Content Warning: descriptions of violence involving children and animals.
The teen who beat infant baby Nikosis Jace Cantre to death in July 2016 will serve an adult life sentence.
Applause broke out from the family as Judge Sanjeev Anand handed down the sentence Tuesday afternoon, a year-and-a-half after the girl pleaded guilty to second-degree murder in Oct. 2016.
Anand rebuked the family for the outburst, saying while he understood the emotions involved the judgment wasn’t meant to take “an eye for an eye.”
He said the goal was to ensure public safety and ensure the teen got the lifelong treatment she needs.
The now 18-year-old’s name is still protected under the Youth Criminal Justice Act as the court sorts out where the teen will be sentenced. The judge will keep the ban in place for 30 days as the defence considers an appeal.
She was 16 at the time of the killing, wandering the streets after escaping from Kilburn Hall — where she was serving a youth sentence for assault.
She was taken in by Cantre’s relatives after she was found late at night asking for a place to stay.
According to a video confession played in court last December, the family provided her with food and clothes, and drank with her at their home.
The teen described walking into the baby’s room on the night of July 3 and holding him “like a mom.” She said she became angry and laid Cantre on the bed, beginning to suffocate and punch him.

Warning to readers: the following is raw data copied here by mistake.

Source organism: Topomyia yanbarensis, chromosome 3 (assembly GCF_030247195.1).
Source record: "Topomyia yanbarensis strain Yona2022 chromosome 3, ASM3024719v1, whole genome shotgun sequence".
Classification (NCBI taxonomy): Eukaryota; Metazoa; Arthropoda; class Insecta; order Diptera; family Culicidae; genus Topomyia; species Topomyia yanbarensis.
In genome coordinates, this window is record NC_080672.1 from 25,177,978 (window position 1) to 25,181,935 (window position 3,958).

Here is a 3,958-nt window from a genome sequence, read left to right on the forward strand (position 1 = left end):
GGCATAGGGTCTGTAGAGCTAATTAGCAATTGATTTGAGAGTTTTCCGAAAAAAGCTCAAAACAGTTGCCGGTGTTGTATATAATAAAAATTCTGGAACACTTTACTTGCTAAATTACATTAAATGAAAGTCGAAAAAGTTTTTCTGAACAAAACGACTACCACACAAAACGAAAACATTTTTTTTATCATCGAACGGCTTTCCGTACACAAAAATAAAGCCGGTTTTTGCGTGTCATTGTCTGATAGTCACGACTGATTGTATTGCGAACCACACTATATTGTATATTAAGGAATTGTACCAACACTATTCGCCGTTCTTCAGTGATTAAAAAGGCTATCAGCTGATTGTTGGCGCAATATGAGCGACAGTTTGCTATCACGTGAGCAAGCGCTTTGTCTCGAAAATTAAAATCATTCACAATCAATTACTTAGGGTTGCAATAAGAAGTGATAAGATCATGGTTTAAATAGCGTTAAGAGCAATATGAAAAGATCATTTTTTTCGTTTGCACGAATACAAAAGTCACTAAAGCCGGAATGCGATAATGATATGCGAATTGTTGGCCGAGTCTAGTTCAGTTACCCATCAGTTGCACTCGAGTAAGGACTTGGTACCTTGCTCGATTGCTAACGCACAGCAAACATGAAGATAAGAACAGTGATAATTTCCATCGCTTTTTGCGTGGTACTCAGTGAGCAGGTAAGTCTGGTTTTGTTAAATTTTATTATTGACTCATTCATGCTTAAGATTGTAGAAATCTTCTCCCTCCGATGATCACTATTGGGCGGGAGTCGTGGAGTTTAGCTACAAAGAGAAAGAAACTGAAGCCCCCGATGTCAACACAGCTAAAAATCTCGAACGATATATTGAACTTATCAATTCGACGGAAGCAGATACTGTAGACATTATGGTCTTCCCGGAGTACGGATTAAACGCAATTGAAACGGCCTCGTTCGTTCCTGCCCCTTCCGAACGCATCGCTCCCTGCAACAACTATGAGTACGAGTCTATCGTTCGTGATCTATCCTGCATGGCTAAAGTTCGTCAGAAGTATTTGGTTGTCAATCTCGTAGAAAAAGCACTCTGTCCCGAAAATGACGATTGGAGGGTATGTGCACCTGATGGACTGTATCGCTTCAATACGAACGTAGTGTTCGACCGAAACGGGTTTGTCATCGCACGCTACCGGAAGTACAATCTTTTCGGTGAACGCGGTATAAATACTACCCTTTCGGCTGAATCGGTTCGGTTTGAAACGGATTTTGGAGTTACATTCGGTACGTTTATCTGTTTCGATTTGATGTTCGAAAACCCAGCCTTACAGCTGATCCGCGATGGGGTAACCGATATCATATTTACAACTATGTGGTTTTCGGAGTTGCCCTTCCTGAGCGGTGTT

“I was sick and tired of life. That’s why I hurt that baby and killed it,” she said in the video.
Anand called it an“unsophisticated and brutal crime,” and told the teen he believed she was in full control of her actions that night.
Defence lawyer Brian Pfefferle argued for a youth sentence, noting his client was allegedly abused by her foster father and was diagnosed with fetal alcohol syndrome.
He also noted she didn’t exhibit any planning in the crime.
“She demonstrated devastatingly foolish behaviour,” he said.
Psychological reports submitted by the Crown indicated the teen had a history of violence, including squeezing the life out of a mouse at a pet store and nearly killing her 10-year-old cousin with morphine pills.
A representative from a federal rehabilitative program said they determined the girl wouldn’t learn from treatment under a youth sentence.
Anand indicated in his oral decision a youth sentence would have been more likely if the teen’s behaviour could be attributed to age-related immaturity.
However, he said it “pained” him to assert the teen wouldn’t improve with age, and the chances of rehabilitation were low.
He recommended the girl’s sentence be served at Saskatoon’s Prairie Regional Pyschiatric Centre, where trained professionals could give her the care she needs.
She will serve seven years before being eligible for parole.
Family tries to move past ‘nightmare’
Outside the courthouse family members of baby Cantre hugged and held photos of the lost infant, thanking God for bringing justice.
“Happy, I guess,” grandfather Jeffery Longman said of his reaction to the decision.
“The life sentence will never bring him back.”
He said the focus for the family would be to “pull together and heal,” though he admitted it would be difficult to do.
“Trying to wake up from this nightmare is never going to happen,” he said through tears.
Longman also addressed the temporary hold on releasing the teen’s name.
He said he hopes the public gets to know the name soon.
“So everyone will know who she is, and what she did was wrong,” he said.
“So this will never happen again.”
— Chris Vandenbreekel (@Vandecision) February 27, 2018